My mom descended from the Vikings. If you had seen her crossing the finish line of the 1998 Bridger Ridge Run you would not doubt this fact. After racing the 20 rugged miles of relentless hills and shoe-shredding scree, her blond hair had unwound from its customary braid into wild tufts, her knees and elbows were covered in blood, and her blown-out quads could not hold her weight. She was wiped, collapsing as she crossed the finish line. But more importantly, she had broken the five-hour barrier with a personal best: 4:52 and change. One finisher, a young man in his twenties, searched the crowd for the bleeding, crazed woman who had sprinted passed him on the way down from Baldy Mountain. She yelled "Track!", elbowed me out of the way, and then accelerated at breakneck speed down the wickedly steep trail past a fellow who was holding onto an old pine tree for dear life. Oh yeah, at the time of the run, my mom was 54 years old.
The results from the race did not surprise me. That summer we had run the classic 25-mile Indian Ridge Loop in the Spanish Peaks in a blistering 5 1/2 hours. That run, which we did ten days before the Ridge Run, I will never forget.
I can remember arriving at the trailhead at six in the morning with not a soul in sight. We had the usual assortment of gear: six GU power gels, a light rain jacket, lip balm, fruit leather, and two water bottles. The water was a point of contention, as my mom hated drinking water on long runs. I had to convince her that it was worth the extra weight.
With two full water bottles each, we headed up the trail, a beautiful dirt single track. My mom let me set the pace, then stayed a fraction of an inch off my heals as we worked our way up into the highlands. Half an hour into the run, my mom began to overheat a bit because she was wearing a black Patagonia polypro shirt. She stopped for a second, ripped the sleeves off, and then kept going in her new tank top as if nothing had happened.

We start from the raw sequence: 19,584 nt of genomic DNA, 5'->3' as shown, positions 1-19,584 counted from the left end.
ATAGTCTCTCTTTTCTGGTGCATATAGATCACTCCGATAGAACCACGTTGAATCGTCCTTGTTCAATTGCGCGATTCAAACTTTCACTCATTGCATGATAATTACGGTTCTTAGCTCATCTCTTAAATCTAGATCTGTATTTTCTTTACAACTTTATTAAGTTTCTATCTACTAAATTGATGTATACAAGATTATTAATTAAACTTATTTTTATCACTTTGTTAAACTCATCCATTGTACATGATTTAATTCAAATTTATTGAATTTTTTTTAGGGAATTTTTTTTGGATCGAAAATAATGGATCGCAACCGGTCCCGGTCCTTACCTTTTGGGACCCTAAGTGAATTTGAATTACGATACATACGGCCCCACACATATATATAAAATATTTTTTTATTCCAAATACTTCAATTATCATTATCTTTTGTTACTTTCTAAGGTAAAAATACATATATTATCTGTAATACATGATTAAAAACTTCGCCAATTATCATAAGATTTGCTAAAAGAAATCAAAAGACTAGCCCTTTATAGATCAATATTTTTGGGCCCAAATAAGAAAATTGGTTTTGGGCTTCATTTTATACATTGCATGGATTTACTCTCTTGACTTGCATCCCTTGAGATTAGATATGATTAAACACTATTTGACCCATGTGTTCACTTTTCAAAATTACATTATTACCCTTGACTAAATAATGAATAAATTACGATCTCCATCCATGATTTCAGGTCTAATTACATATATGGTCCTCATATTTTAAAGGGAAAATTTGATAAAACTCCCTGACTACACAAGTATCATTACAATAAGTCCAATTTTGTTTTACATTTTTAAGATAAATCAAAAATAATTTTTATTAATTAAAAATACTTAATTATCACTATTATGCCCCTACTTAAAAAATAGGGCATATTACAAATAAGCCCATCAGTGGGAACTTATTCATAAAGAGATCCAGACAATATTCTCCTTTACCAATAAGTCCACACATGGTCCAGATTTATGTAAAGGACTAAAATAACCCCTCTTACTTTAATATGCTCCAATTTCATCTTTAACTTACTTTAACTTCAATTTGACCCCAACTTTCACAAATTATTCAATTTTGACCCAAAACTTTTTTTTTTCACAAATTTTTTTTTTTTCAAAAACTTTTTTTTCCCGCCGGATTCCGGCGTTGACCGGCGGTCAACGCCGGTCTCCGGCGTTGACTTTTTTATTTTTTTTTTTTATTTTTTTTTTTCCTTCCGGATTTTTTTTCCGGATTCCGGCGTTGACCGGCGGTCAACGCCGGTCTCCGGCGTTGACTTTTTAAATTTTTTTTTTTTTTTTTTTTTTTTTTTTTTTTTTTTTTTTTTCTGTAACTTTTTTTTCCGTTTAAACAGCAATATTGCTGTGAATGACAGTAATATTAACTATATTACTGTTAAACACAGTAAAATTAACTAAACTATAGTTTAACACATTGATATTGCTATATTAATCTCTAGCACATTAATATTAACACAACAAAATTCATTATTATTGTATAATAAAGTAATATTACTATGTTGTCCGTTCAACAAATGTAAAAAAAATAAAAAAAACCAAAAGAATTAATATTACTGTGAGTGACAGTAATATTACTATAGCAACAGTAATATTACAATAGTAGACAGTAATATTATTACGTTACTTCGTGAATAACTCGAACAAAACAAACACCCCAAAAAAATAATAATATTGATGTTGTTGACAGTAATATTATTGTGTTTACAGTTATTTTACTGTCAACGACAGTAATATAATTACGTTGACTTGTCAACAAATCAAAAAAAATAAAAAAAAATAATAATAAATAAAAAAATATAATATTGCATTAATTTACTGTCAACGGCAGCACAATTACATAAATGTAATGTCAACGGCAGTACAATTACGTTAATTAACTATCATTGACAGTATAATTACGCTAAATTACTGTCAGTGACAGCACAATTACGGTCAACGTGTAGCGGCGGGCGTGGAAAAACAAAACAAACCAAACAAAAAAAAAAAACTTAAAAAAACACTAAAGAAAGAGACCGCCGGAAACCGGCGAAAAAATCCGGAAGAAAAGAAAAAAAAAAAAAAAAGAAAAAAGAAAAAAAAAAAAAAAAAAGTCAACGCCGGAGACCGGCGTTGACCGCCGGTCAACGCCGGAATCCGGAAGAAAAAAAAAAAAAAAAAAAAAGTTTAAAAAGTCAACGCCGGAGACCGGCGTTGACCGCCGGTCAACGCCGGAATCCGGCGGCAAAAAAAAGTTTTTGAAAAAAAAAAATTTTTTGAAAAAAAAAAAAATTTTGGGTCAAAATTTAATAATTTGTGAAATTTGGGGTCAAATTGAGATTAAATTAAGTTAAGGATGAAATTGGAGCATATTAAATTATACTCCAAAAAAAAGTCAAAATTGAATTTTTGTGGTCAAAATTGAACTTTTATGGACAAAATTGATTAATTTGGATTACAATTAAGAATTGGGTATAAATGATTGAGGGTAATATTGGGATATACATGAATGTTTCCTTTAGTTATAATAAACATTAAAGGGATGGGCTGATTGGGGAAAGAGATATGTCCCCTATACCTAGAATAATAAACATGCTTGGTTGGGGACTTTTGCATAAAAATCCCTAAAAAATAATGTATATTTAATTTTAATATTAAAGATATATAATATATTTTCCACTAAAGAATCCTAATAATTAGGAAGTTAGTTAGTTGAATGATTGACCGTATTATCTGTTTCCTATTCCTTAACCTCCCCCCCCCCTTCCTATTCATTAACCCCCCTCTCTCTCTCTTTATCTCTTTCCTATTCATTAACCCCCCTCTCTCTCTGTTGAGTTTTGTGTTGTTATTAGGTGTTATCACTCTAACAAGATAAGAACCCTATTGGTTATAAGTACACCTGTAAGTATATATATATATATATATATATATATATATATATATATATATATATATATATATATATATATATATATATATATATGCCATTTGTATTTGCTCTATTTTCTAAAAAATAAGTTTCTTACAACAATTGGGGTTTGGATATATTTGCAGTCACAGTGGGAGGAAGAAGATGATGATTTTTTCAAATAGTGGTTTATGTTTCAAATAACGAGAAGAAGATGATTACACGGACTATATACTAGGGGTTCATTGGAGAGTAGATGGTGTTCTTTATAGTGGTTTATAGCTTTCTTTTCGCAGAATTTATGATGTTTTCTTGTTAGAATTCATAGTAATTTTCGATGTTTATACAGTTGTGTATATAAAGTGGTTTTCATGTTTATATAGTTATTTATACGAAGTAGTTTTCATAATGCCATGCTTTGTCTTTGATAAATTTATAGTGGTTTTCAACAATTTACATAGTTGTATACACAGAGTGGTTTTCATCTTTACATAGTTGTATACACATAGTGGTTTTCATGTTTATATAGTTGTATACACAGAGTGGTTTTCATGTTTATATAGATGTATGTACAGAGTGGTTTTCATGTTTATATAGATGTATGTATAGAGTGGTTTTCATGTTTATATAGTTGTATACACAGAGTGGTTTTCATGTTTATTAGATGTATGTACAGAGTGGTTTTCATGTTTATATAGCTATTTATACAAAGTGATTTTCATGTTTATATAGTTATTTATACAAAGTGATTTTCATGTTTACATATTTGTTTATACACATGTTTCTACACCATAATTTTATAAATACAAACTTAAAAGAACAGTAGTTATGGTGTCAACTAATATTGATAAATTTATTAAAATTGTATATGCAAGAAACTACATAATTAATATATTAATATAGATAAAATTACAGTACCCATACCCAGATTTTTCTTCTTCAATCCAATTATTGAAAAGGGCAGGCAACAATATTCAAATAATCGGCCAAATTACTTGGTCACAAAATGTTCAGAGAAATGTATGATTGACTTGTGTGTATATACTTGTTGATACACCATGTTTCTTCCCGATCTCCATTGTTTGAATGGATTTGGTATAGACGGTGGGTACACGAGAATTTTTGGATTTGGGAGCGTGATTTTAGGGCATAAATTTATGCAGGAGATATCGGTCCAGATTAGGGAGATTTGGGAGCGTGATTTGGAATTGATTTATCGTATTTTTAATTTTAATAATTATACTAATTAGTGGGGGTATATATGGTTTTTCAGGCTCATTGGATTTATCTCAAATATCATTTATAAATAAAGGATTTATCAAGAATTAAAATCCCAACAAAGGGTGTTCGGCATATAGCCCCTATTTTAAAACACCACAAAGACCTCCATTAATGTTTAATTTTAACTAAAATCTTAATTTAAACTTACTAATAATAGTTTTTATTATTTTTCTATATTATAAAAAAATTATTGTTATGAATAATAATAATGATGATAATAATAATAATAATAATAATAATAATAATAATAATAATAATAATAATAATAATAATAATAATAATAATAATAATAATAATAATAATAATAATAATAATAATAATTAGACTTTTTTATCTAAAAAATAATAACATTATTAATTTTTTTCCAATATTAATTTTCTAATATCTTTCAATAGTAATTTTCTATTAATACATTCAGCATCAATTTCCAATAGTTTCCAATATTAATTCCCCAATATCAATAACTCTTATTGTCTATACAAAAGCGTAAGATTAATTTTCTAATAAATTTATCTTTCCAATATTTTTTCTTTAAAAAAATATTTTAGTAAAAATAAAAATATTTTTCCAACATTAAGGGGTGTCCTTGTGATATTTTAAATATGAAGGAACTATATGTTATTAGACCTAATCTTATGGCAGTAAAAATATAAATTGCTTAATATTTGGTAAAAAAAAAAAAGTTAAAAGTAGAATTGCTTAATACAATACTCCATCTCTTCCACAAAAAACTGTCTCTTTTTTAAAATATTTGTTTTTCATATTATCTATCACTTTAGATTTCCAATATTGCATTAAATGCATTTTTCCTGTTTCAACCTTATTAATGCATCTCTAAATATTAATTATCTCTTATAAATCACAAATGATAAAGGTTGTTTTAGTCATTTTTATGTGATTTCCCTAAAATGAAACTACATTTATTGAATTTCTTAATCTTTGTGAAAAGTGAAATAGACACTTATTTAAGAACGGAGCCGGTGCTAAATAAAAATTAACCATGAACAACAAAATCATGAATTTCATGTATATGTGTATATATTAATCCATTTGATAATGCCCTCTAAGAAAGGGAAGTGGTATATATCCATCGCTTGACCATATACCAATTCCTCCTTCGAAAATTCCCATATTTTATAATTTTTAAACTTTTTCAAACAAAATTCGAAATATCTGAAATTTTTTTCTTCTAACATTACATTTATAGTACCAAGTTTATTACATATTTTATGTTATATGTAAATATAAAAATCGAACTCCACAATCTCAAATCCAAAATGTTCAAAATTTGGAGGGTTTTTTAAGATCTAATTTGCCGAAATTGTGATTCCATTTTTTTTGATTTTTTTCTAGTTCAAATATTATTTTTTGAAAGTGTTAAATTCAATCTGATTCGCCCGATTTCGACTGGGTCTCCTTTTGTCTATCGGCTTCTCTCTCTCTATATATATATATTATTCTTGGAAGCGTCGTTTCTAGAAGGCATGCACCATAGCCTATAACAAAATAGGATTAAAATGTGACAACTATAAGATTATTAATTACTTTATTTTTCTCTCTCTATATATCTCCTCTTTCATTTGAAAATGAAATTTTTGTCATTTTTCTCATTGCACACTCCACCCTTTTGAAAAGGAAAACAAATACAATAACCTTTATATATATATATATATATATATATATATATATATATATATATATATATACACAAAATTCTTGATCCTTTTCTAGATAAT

Indian Ridge is a spectacular ridge that runs east to west, just north of Gallatin Peak. It is classic Montana high alpine terrain, with limestone crags poking out through blond grasses and tiny blue flowers dotting every meadow. The ridge rolls fluidly from one hill to the next. The running is pleasant, and even though you have powered up seven or eight miles at this point, the terrain allows you to open it up a bit. As you run, you can gaze out over the Gallatin Valley, or look the other way off into the rugged Madison Range.
We hit the ridge under perfectly clear skies. The wind blew north, across our path, rippling the sea of grass like waves of water. After climbing all the way to the ridge it felt relaxing to lengthen our strides a bit. Mom ran up along side of me.
"Does this ever happen to you?" she asked, extending one of her hands for me to look at. I gulped. Having swollen to almost twice its normal size, it looked a bit like a baseball mitt. At first I thought she was having a systemic allergic reaction. But really she just had been running with her hands below her waist. The centrifugal force from moving her arms back and forth so low had pulled an extraordinary amount of blood into her hands.